Studies in animal models indicate that brown adipose tissue (BAT) has a protective effect against the pathological consequences of obesity, a medical condition complicating life-threatening diseases. The unique function of brown adipocytes in energy dissipation through adaptive thermogenesis opposes the action of white adipocytes, hypertrophy and hyperplasia of which are responsible for obesity. In addition to this explanation for the beneficial effect of BAT, transdifferentiation of white adipocytes into brown adipocytes has been shown to take place in response to cold or other symphatetic nervous system stimuli in rodents. Recently, functional BAT in adult humans has been detected by positron emission tomography (PET), outlining new avenues in treatment of obesity and the associated disorders. Most adults appear to have BAT revealed by biopsy, however it is often metabolically inactive in obese and aging individuals and is undetectable by PET. Therefore, distribution of BAT in humans remains incompletely characterized, and the establishment of approaches for reliable localization and quantification of BAT depots is necessary. The goal of this project is to establish an approach to assess BAT depots irrespective of their metabolic activity. We propose to identify probes targeting markers differentially expressed in adult BAT vasculature and to use them for non-invasive localization of BAT. First, we will use the mouse model to isolate ligands (small peptides) that bind to receptors specifically expressed in the BAT vasculature. BAT-homing ligands will be isolated by integrating a screen of a phage-displayed combinatorial peptide library in vivo with the bioinformatics platform established by our group. Next, we will use these BAT-homing peptides to test and optimize non-invasive imaging of BAT with a peptide-conjugated near-infrared (NIR) dye in the mouse model. BAT localization of systemically administered peptide conjugates will be validated via conventional PET, computed tomography, and tissue immunostaining for BAT markers. Genetic background-specific modulation of BAT amount and metabolic activity in these experiments will establish the sensitivity of our approach and the properties of BAT depots compatible with detection. This non-invasive BAT imaging through ligand-directed imaging agent delivery will be advantageous because it is not based on tissue metabolic activity. Eventually, BAT probes isolated in this study could be used for identification of the targeted receptors and their validation as BAT biomarkers. Subsequently, improved vectors could be designed to target these biomarkers in BAT. Because vascular ligand/receptor systems uncovered through combinatorial peptide library screens tend to be conserved among mammals, we predict that peptides isolated in mice will cross-react with human vascular BAT receptors that are likely to also be differentially expressed. The long-term goal of this study is to translate the tools developed here for designing a method for quantifying BAT depots in humans that will be robust, affordable and potentially highly specific.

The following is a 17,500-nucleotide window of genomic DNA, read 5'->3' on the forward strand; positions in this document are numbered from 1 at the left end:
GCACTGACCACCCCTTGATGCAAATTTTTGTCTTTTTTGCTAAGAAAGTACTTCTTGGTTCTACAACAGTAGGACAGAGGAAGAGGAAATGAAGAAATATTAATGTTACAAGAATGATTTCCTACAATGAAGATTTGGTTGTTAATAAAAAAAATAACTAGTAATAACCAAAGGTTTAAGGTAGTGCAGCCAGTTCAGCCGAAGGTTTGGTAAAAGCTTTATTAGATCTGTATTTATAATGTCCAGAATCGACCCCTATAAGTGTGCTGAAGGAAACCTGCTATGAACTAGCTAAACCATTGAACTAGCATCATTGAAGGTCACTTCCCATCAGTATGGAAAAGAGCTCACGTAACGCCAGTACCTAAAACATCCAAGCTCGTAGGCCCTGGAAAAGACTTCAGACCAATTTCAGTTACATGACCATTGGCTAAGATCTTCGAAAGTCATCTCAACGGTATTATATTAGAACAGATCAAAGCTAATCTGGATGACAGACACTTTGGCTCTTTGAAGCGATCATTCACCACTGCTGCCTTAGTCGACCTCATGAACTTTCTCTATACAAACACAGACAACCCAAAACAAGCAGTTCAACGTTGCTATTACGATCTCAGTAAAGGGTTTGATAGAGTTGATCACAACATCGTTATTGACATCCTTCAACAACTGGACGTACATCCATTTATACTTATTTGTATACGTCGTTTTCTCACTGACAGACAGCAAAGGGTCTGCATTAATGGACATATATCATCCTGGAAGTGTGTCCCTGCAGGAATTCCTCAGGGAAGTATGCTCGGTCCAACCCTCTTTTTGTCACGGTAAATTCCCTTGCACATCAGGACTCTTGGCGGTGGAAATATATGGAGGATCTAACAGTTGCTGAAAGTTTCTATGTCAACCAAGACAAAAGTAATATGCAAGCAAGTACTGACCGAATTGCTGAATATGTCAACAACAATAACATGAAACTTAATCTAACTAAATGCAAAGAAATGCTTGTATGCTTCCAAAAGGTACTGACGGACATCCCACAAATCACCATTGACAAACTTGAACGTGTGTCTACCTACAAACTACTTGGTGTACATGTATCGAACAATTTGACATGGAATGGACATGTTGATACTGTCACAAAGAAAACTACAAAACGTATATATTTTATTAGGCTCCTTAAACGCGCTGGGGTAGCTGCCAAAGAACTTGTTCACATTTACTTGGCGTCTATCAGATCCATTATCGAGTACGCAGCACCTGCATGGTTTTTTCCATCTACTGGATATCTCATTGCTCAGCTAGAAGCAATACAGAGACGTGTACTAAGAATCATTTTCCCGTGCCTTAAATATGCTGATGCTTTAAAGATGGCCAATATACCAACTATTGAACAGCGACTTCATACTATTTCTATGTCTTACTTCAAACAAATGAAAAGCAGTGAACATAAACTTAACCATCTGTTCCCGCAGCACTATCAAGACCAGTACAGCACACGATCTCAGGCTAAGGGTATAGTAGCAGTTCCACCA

The novel approach to non-invasive imaging of BAT developed here will have significant advantages to currently practiced BAT detection with PET: it will not depend on BAT metabolic activity, is likely to produce less non-specific false positive signals in other metabolically active organs, and will be cheaper and more generally available. Based on the BAT-targeting probes generated in our study, new pharmacological approaches to convert white adipose tissue to BAT could be developed as a prospective strategy to treat obesity.
|Azhdarinia, Ali; Daquinag, Alexes C; Tseng, Chieh et al. (2013) A peptide probe for targeted brown adipose tissue imaging. Nat Commun 4:2472|
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